Spring & Summer

With the arrival of warmer temperatures, everyone should start to see more spiders. There have been a few pictures posted of spiders walking across the snow which does happen even in winter, but the snowpack in most of the southern half of the state has already melted with the exception of the big snow pile at the local Walmart.

Some spider species overwinter as adults and are now out in pursuit of a mate. Others, like wolf spiders, are in juvenile stages in the early spring and can form miniature hordes as you walk through the grasses along wetlands (no, they don't hunt in packs). They mature quickly and adults can often be found before the month of May has passed.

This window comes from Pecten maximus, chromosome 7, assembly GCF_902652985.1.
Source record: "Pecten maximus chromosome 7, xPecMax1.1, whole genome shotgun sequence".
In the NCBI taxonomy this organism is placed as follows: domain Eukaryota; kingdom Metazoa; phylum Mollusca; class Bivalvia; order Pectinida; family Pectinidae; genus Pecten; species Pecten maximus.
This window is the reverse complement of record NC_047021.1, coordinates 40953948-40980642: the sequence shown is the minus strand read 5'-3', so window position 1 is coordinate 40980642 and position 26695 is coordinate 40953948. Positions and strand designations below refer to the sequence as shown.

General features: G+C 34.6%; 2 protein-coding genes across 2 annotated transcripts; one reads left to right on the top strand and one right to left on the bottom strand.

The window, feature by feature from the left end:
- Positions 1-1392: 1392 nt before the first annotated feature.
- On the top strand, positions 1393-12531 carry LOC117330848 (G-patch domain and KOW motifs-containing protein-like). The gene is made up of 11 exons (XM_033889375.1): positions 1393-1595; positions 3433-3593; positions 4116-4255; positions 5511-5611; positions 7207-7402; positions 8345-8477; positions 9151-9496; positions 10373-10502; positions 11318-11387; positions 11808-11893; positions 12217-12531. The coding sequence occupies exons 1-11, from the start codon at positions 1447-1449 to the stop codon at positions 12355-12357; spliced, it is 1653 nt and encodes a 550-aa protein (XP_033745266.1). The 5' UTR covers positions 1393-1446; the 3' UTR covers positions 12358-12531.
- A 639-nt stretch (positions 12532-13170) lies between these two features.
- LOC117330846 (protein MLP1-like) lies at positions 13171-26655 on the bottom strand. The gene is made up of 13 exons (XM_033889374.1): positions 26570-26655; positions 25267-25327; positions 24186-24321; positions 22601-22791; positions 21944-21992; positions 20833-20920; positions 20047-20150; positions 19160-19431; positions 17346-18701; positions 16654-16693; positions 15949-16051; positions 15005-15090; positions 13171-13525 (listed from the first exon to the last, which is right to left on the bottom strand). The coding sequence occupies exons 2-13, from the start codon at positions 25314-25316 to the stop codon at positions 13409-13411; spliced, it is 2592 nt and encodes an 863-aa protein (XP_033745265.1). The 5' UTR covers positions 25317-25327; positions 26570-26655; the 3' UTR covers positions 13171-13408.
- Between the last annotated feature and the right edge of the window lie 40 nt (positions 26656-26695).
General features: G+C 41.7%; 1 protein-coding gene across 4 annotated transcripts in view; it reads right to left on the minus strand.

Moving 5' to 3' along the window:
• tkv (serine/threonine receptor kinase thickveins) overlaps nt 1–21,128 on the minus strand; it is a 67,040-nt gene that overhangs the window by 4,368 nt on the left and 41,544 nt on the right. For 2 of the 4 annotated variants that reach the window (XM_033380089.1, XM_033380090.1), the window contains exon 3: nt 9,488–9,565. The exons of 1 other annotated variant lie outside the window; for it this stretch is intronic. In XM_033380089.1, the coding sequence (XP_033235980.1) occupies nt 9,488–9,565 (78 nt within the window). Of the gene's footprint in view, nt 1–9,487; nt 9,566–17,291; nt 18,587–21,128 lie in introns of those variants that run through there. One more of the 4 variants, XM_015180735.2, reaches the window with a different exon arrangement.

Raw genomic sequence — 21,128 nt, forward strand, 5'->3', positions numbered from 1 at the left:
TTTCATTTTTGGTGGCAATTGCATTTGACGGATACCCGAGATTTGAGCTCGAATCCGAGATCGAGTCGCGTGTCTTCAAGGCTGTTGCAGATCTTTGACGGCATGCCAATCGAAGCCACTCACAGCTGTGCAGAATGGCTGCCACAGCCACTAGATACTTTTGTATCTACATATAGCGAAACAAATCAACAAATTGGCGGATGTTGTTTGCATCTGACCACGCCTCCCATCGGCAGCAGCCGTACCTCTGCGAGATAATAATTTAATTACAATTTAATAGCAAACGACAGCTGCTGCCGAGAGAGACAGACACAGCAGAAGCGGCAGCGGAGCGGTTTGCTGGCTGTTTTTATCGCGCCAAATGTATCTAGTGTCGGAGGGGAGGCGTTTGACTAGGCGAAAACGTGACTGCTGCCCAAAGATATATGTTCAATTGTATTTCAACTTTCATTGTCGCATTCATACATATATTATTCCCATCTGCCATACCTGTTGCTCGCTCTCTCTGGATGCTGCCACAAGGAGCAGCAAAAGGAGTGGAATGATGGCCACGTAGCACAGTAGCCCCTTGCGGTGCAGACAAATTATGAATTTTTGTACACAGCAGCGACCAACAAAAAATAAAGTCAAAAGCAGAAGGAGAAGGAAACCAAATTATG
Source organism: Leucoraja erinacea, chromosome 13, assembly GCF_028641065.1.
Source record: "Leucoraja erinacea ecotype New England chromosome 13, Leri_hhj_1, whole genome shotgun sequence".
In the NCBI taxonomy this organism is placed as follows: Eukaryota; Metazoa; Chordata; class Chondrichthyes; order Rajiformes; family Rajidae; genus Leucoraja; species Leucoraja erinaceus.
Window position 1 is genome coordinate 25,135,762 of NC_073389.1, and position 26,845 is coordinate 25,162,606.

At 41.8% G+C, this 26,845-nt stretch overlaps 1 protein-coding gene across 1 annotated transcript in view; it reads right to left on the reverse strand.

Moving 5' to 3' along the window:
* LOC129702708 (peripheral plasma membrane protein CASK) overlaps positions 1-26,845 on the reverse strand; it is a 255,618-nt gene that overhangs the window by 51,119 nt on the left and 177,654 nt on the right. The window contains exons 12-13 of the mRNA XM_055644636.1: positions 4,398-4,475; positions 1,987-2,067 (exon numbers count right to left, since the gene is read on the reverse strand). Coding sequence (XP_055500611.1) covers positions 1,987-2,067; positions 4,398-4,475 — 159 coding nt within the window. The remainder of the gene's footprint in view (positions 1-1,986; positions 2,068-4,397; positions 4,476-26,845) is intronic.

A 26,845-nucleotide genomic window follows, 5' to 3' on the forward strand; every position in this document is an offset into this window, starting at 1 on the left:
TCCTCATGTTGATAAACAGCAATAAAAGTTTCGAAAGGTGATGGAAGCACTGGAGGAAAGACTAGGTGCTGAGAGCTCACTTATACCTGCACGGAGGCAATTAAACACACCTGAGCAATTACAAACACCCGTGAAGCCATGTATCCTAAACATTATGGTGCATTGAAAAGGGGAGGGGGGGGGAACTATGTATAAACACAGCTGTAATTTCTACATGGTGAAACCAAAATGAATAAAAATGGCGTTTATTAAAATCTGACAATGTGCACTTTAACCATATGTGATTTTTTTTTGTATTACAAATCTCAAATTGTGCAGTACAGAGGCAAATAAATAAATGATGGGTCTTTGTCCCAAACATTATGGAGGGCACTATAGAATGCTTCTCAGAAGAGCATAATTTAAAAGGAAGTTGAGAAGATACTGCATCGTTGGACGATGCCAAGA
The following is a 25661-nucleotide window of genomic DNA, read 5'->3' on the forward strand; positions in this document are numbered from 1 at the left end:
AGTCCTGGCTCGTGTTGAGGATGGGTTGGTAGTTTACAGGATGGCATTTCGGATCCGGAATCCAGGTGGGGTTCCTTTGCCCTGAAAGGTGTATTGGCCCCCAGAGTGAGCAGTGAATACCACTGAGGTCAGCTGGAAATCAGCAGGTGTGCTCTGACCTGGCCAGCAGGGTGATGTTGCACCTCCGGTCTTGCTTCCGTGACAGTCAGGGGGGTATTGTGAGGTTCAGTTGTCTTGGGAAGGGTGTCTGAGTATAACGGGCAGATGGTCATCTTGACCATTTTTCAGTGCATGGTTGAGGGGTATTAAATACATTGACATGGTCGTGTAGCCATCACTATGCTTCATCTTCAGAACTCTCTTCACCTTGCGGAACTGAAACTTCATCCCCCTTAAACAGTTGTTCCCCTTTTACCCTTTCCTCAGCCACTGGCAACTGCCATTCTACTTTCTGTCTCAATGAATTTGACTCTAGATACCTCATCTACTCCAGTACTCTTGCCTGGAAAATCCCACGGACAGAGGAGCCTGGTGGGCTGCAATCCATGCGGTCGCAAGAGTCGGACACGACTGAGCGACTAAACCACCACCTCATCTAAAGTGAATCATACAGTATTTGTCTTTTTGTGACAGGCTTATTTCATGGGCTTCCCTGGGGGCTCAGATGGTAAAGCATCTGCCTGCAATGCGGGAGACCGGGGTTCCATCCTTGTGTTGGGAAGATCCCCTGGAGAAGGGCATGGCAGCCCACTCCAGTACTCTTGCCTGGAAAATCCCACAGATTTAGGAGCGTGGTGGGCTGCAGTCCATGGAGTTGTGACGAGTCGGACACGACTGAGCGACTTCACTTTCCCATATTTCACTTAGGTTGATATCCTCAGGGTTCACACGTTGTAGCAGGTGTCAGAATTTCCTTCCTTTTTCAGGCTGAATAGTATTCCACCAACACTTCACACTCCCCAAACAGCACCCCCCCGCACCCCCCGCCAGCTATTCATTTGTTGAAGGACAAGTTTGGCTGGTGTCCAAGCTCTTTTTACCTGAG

The warmer months provide an abundance of prey and mating opportunities and it is the best time (and easiest time) to find mature spiders. Spiders can be found in nearly any habitat: on the ground, under logs, behind bark, under leaves, under eaves, etc. Look for webs of many shapes and sizes.

Spiders also have a knack for showing up in unexpected places. There is one first-state record in my collection that was collected on one of my students. A ballooning spider landed on her while she was walking to my class and she kept a careful eye on it until she got to class and we could get it in a vial. What dedication!

I look forward to seeing all the spiders that everyone finds! Good luck!

Posted by cheins1 cheins1, March 16, 2020 03:12

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